Val d’Oca, a major Prosecco cooperative with over 600 members in the heart of Valdobbiadene, has projected a promising 2023 vintage, despite an anticipated 5-10% dip in production levels compared to the previous year.
The floods and hailstorm that ravaged most of growing regions in Veneto will reduce overall production slightly but so far Val d’Oca, a heavy weight in Prosecco DOCG region which counts 60% of its total production from the esteemed wine region, is bullish on 2023 quality.
“We expect a lower production compared to last year by 5 to 10%. But due to the mild months of May and July, the grapes have higher acidity and a higher aromatic profile,” says Laura Dassie, export manager of Val d’Oca.
“The harvest will start a week or 10 days later than last year, thanks to the mild months of May and July. 2023 will be a good harvest in terms of quality,” she ascertains.
This winery’s revelation comes amidst a year of recovering global market conditions, with Val d’Oca marking an impressive 11% rise in turnover last year over 2021, reaching €60.8 million, and spreading its footprint to 58 countries.
The local Italian market was the strongest for the historic producer during the pandemic, thanks to the cooperative’s strong distribution in off-trade channels, Dassie added, and the brand ranks as the No.1 sparkling wine in Norway’s monopoly stores.
Nevertheless, the shadows of market challenges loom, particularly in Asia, where the pandemic has drastically reshaped consumption patterns. The winery described the performance in Asia as notably subdued, marked by halted purchases and extended closures of crucial hospitality establishments during the pandemic. The turbulence has especially been felt in China, where the retreat of expatriates, key buyers of wines, marked a steep decline in sales.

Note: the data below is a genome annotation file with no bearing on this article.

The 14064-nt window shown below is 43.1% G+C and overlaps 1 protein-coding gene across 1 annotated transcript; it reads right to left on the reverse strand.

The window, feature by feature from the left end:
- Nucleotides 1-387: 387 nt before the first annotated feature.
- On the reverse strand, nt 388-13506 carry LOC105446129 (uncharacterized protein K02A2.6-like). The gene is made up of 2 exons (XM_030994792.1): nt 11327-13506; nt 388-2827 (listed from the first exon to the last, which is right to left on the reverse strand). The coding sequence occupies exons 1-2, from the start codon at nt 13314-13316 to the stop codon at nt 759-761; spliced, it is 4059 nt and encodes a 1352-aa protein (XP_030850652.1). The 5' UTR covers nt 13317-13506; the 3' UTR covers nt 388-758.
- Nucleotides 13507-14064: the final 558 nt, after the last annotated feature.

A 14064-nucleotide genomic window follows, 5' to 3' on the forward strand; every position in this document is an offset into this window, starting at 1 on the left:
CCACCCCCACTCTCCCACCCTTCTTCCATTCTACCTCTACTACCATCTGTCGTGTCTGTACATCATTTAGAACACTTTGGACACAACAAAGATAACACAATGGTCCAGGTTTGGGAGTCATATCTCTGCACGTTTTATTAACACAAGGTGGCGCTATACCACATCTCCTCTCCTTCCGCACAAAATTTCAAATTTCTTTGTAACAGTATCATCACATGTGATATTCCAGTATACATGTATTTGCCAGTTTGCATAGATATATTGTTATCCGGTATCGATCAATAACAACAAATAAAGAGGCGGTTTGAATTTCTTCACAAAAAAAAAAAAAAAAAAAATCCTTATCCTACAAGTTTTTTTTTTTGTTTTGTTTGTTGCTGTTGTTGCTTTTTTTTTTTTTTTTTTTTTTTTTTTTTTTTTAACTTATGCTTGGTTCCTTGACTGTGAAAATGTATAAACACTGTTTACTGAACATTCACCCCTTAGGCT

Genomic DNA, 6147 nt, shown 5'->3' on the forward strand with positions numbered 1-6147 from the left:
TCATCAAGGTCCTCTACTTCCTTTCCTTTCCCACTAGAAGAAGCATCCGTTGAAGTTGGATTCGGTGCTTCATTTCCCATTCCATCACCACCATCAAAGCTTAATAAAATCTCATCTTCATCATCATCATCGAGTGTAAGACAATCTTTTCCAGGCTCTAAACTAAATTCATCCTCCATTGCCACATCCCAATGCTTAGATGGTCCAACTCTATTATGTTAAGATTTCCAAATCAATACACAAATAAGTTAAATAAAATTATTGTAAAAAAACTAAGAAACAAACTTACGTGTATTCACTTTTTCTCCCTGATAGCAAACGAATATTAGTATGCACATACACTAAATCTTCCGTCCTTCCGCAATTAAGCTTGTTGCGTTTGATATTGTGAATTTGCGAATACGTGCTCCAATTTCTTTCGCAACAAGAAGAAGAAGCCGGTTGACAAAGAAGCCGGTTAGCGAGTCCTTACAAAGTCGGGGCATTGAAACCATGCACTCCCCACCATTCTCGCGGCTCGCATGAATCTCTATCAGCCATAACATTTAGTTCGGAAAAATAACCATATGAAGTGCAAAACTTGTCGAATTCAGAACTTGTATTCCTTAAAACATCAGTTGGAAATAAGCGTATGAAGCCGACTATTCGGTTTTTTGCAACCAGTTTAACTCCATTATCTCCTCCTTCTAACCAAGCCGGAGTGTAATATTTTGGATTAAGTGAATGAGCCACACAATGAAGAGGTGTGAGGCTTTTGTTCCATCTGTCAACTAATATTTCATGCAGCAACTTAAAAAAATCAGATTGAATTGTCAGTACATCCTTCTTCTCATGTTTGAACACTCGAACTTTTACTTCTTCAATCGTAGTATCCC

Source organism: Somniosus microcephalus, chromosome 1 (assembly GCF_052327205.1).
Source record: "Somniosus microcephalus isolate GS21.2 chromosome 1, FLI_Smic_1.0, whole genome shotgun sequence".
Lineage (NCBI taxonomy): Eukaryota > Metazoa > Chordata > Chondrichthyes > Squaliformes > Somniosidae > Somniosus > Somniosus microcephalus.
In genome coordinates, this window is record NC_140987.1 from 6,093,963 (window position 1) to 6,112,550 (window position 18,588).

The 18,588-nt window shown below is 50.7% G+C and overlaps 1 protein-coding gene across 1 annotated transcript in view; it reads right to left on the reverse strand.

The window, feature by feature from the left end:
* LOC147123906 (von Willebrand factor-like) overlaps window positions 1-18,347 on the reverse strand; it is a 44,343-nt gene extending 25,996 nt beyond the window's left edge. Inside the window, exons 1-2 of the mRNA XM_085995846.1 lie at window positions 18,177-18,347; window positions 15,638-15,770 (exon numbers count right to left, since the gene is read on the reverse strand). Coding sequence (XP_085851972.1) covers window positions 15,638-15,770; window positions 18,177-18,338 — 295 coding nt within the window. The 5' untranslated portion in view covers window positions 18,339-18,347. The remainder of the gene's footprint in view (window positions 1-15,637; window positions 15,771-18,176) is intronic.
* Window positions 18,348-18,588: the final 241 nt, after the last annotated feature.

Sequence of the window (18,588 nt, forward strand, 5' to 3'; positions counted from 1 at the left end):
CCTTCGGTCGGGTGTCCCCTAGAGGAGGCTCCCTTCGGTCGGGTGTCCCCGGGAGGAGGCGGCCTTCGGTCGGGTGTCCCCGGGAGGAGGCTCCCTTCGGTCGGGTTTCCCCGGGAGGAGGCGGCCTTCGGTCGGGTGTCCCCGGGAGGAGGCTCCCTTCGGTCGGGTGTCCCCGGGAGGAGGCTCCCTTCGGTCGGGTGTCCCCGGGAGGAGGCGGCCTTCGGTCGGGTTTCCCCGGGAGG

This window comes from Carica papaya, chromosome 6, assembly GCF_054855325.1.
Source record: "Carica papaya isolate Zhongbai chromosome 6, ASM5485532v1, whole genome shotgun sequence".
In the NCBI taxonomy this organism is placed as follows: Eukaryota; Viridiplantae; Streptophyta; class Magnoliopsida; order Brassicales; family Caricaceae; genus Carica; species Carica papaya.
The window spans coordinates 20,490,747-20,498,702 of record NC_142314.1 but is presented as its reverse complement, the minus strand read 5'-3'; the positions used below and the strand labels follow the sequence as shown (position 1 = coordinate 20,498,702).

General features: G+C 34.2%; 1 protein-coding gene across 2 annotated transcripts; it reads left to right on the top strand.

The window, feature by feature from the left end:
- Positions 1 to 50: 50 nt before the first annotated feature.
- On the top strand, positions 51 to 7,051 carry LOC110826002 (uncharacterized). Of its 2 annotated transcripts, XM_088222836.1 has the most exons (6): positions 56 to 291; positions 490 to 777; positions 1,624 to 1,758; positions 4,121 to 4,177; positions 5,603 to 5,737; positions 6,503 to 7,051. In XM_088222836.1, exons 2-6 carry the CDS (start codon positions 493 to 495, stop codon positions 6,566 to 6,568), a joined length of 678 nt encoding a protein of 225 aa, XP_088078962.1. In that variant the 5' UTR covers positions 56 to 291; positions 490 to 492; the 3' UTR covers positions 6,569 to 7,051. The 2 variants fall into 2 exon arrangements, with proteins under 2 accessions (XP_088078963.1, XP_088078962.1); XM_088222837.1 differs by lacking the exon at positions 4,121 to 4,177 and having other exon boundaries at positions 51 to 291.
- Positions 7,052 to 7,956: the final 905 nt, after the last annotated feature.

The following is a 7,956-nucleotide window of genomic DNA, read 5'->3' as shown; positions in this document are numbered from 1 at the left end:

However, markets such as Thailand are showing signs of recovery, fuelled by the revival of tourism, signalling potential renewal in the sector, says Dassie.
The current market challenges in Asia are hardly the first that the cooperative has withstood and triumphed.
Born from the union of 129 families of farmers in 1952, in the shadow of a world reeling from the aftermath of the Second World War, Val d’Oca emerged during a time of healing, when the war had left the vineyards abandoned and the village of Valdobbiadene in a state of disrepair.
Now standing as the 43rd Italian wine company in turnover, Val d’Oca is a living testament to the enduring spirit of cooperation and unwavering pursuit of quality, with 600 members and 1,051.5 hectares of vineyards under its stewardship across the three appellations of Prosecco.
While mass-produced Prosecco DOC emerges from sprawling plains that span two regions and nine provinces, Prosecco DOCG emerges from hillside vineyards across 15 communes within this specialized zone.
Val d’Oca stands as a distinguished entity in the Prosecco DOCG arena, with approximately 60% of its production deriving from this renowned region. The winery’s premium cuvées epitomize the essence of high-caliber Prosecco, originating from the revered subzones of Cartizze and the steep “Rives” nestled within DOCG Valdobbiadene. It meticulously crafts a limited production Valdobbiadene Superiore di Cartizze DOCG and a vintage-dated Millesimato Brut, reflections of the winery’s commitment to quality and excellence.
Amongst the 43 “Rives”—the vernacular term for the distinctive hillsides within the DOCG—Val d’Oca elaborates three singular Rive wines: Rive di Colbertaldo, Rive di San Pietro di Barbozza, and Rive di Santo Stefano.
Each wine, primarily composed of 85% Glera coupled with select blends, undergoes an extended ageing period on lees, subsequently transitioning to autoclaves. This meticulous process bestows each wine with additional body and texture, enhancing the harmony and richness inherent in each bottle.
For more information, visit the winery website here.